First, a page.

Recalibrating my reading


Back in November 2011 I published a list of books I wanted to read. Looking at that list now seven years later, I am dismayed at how few of those books I have actually completed reading since then. From a list of 85 books that I claimed I wanted to read, I have read a total of 8 of them seven years later:

  • Gilead by Marilynne Robinson
  • Bonhoeffer: Pastor, Martyr, Prophet, Spy by Eric Metaxas
  • Can You Drink the Cup? by Henri Nouwen
  • Robinson Crusoe by Daniel Defoe
  • The Old Man and the Sea by Ernest Hemingway
  • Man’s Search for Meaning by Viktor Frankl
  • The Great Divorce by C.S. Lewis
  • The Shan: Refugees Without a Camp by Bernice Koehler Johnson

That’s only 10%, why so few?
The problem is not that haven’t been reading much over the last seven years (I’ve read a total of 180 books over this period). I think the issue is that the sort of books I actually read is different to the books I think I should read.
When I analyse the list of what I thought I should read, it contained 30 literary classics, of which I have read two, though I’ve also read some other classics which were not on my list in 2011. There were also 43 books about Christian topics, many of these books are quite ‘serious’ and require concentration to read well. I’ve often felt guilty for not reading some of these books which I spent good money to buy and are by reputable authors. However, I have read plenty of books on Christian topics in the last seven years, what tends to determine exactly which books I choose to read is the issues I happen to be wrestling with at the time.
My choices of what to read are driven by multiple factors, here are some I can think of:

  • What I’m already part way through reading (I usually have 3 or 4 books on the go simultaneously)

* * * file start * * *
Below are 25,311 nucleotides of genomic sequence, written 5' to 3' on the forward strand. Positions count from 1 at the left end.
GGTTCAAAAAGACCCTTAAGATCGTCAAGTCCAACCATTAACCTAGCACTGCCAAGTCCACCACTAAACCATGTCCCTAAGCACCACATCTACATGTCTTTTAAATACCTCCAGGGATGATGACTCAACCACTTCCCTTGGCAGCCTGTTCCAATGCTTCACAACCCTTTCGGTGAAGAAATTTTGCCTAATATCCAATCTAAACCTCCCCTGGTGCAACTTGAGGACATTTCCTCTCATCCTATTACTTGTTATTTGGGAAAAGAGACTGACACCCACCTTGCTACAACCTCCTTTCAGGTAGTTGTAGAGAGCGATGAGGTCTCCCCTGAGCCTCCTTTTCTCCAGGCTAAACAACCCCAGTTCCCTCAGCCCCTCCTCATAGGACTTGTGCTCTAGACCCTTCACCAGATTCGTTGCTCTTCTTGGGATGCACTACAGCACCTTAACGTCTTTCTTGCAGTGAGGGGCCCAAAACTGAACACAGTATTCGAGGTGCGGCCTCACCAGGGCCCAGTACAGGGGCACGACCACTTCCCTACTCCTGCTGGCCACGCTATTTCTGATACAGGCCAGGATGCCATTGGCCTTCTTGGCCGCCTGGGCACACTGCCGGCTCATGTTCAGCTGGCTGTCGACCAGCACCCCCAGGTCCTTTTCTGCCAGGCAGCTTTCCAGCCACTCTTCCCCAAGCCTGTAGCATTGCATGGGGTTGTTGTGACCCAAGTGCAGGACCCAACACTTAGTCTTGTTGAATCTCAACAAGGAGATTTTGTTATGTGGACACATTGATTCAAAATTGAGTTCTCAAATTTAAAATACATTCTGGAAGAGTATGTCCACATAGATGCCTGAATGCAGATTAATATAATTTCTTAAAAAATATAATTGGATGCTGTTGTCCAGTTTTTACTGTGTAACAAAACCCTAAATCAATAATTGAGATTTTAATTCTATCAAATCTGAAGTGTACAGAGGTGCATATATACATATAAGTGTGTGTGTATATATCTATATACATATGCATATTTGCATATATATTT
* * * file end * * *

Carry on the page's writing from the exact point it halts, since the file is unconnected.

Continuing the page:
• How I am feeling (do I want something light, or am I in the mood to concentrate?)
  • Time available
  • Current ability to concentrate (do I have an hour alone or fifteen minutes with kids bouncing around)
  • Book availability (am I at home where the hardcopy is, do I only have my Kindle)
  • How public is my location (I’m not going to read The Mortification of Sin at work!)
  • What issues are currently on my mind
  • Am I trying to learn something in particular

For good or bad, those are the kinds of things which influence what I actually read. The results of such choices are reflected in the list of books I’ve read over recent years. What is immediately apparent is an abundance of lighter Christian reading, ‘business’ and ‘self-help’ books and fiction compared to the serious list of what I should read.
A factor in these differences is something I wrote back in the 2011 post:

In choosing books to read, I am trying to aim for literature that will enrich my soul – quality rather than quantity.

While that is a good aspiration, it doesn’t account for reality. In order to enrich my soul what I am reading has to meet some immediate need or I will discard the book and opt for something else. I do try to slowly plod through serious books even while I’m reading more interesting stuff, but if it is too hard I keep putting it aside and eventually forget the flow of the book so achieve nothing.
Moving forward I think I need to make use of libraries more where I can, it is easier to try a book and then discard it without guilt if it is borrowed rather then one I bought. I do want to finish reading all the books I have purchased myself though so will need to exert discipline to keep reading some of those harder ones on my bookshelves at home.